Thursday, September 24 A preemptive Chusok (Korean Harvest) Festival from noon to 2 p.m., featuring authentic Korean foods (Yes, of course there will be kimchi—and pulgogi!), music, singing and decorations. Many of the veteran Korean Maryknollers (Fathers & Sisters) will be dressed up in their traditional Korean costume 한복 (pronounced "Han Bok"). Raffles throughout the event will help keep people from running away early, despite the kimchi. You must be present to win!

Thursday, September 17, 2009

Pet Peeves

BESIDES HOPI, I have several pet peeves which I nurture on a regular basis.

#1. Guys who put chairs up at a table in the dining room, either to save a place for someone or to signal they don't wish to be disturbed. Well, excuse me. First, it's a safety hazard. Second, it looks terrible. If you want to save a seat, put something there, like a sugar packet like the Sisters do. Or some utensils. Or a dead cat. (That should do the trick.) If you want to talk undisturbed, go to the far end of the dining room. Chairs tilted up to signal a private conversation shouts "Do Not Disturb!" and "We are more important than you and could easily have had this conversation elsewhere, but then how would you know we are more important than you?" It smacks of elitism and snobbery. Very UnMaryknoll. (...Or is it???)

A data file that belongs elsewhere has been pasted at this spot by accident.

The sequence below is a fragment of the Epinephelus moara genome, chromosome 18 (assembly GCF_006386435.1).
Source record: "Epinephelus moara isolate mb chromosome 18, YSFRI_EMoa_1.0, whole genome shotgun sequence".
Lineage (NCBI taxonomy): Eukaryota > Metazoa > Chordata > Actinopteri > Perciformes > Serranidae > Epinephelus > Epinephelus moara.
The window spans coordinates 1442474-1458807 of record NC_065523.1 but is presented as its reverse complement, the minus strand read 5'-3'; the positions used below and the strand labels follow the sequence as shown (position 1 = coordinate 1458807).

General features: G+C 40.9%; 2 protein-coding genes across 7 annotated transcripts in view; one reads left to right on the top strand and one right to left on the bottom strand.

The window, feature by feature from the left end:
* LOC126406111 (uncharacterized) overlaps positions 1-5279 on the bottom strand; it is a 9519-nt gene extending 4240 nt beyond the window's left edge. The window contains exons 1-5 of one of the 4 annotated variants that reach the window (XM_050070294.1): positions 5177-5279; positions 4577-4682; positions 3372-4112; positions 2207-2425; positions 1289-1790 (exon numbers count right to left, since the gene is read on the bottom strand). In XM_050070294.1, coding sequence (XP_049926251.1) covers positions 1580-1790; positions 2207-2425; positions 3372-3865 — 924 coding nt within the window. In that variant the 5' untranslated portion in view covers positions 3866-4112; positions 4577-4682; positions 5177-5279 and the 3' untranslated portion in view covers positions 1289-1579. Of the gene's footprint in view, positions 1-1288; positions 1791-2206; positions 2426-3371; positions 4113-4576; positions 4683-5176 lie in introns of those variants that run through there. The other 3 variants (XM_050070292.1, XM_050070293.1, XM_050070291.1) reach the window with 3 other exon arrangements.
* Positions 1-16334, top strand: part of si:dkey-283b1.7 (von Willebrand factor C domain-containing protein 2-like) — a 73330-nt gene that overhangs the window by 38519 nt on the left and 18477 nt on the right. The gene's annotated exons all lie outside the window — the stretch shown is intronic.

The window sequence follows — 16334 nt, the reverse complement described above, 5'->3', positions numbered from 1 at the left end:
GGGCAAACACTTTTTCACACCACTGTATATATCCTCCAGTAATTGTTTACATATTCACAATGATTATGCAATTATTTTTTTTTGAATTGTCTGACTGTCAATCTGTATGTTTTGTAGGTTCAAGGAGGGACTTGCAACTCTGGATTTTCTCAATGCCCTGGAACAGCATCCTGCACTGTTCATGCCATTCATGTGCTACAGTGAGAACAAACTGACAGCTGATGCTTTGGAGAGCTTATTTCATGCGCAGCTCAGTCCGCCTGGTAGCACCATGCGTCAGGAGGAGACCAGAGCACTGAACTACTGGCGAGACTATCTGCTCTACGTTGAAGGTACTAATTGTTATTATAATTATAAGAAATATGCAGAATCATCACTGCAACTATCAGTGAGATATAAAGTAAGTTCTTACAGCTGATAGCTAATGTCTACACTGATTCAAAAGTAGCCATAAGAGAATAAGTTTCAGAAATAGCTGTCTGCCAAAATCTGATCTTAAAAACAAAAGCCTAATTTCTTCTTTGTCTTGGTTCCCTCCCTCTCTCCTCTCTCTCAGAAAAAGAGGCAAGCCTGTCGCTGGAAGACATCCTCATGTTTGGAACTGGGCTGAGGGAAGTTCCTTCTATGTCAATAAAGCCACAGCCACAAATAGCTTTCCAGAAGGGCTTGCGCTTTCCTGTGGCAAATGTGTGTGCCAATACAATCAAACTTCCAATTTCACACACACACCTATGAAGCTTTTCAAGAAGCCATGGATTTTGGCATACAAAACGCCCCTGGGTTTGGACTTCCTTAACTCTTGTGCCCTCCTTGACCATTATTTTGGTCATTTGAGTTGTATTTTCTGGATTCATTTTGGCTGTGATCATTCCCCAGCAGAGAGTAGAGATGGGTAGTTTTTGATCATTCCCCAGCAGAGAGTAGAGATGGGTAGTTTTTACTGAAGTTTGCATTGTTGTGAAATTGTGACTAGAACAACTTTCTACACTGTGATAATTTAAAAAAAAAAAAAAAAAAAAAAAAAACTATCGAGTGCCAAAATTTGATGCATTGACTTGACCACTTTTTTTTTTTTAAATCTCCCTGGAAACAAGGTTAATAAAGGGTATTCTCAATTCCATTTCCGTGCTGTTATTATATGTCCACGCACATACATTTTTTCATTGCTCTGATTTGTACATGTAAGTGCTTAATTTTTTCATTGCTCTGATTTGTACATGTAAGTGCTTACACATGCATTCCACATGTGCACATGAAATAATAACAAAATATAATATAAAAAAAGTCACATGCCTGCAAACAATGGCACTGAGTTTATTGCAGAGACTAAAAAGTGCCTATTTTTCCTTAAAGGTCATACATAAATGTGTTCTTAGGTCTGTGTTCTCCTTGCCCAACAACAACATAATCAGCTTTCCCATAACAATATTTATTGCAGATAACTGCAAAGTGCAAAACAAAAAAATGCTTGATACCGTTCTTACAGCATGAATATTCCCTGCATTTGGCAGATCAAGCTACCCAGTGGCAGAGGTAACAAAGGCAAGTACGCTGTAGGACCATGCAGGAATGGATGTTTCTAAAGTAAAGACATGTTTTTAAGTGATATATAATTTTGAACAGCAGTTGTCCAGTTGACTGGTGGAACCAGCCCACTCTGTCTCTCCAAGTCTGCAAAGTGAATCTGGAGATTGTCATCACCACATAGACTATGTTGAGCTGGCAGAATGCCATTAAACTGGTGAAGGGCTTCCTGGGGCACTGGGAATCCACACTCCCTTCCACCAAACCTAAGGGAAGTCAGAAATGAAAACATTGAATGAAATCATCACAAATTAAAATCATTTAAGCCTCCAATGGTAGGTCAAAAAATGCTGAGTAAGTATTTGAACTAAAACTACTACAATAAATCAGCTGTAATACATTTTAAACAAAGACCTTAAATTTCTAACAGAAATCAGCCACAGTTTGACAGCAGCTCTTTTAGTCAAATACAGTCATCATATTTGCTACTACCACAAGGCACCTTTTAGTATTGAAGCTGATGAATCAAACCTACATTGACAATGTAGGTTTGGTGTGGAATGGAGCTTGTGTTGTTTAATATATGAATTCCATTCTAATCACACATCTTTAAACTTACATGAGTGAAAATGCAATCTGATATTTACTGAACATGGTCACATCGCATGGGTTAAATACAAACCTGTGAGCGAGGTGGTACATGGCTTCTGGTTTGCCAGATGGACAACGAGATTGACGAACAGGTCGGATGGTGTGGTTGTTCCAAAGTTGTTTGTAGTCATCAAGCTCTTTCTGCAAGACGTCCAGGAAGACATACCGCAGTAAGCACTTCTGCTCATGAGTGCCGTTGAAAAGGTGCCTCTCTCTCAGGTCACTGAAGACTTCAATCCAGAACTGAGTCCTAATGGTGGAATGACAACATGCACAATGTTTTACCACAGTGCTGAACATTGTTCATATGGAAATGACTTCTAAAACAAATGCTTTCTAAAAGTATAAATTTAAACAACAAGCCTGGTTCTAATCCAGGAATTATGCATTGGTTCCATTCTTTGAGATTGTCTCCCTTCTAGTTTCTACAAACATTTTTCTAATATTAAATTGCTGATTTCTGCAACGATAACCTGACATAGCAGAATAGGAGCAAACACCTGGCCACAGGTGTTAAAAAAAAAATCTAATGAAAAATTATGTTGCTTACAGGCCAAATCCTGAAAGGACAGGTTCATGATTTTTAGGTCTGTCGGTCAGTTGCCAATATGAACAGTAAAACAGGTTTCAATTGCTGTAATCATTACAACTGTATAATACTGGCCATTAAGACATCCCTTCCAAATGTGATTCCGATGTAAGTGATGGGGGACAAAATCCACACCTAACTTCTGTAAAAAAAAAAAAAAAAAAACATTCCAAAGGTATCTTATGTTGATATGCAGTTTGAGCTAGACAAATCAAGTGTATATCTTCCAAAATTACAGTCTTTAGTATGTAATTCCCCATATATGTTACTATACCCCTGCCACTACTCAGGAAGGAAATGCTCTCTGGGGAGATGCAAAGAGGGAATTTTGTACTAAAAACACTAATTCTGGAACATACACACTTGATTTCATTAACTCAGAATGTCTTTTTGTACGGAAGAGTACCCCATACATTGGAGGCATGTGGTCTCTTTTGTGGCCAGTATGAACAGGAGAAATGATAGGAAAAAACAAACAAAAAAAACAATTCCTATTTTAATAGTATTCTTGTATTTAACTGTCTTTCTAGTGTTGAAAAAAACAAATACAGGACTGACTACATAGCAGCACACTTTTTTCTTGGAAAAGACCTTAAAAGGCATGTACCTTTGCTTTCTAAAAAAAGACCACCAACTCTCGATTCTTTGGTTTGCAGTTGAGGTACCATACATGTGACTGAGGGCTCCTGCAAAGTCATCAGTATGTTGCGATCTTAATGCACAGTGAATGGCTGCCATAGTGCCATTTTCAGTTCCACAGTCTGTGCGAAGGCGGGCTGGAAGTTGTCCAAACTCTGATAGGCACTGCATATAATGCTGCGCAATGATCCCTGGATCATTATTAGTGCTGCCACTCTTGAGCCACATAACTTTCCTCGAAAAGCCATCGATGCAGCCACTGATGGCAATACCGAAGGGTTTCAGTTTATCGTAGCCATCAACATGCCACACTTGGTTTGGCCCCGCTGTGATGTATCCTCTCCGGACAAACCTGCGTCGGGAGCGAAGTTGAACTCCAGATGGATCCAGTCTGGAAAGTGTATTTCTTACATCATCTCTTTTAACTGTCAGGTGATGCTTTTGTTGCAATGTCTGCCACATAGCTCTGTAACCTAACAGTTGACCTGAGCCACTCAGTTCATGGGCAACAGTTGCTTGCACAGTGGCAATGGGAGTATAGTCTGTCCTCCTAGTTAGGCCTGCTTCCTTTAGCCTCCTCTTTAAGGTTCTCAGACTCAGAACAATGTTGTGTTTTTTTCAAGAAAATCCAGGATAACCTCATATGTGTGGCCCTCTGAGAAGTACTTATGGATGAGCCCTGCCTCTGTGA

#2. Guys who sit at the table next to the door in the dining room and then complain that it's too cold or drafty when someone goes in or out. Um... move? Better still, sit at a table far from the door to begin with. Much cheaper than having the carpenter and stone masons install a new door farther away.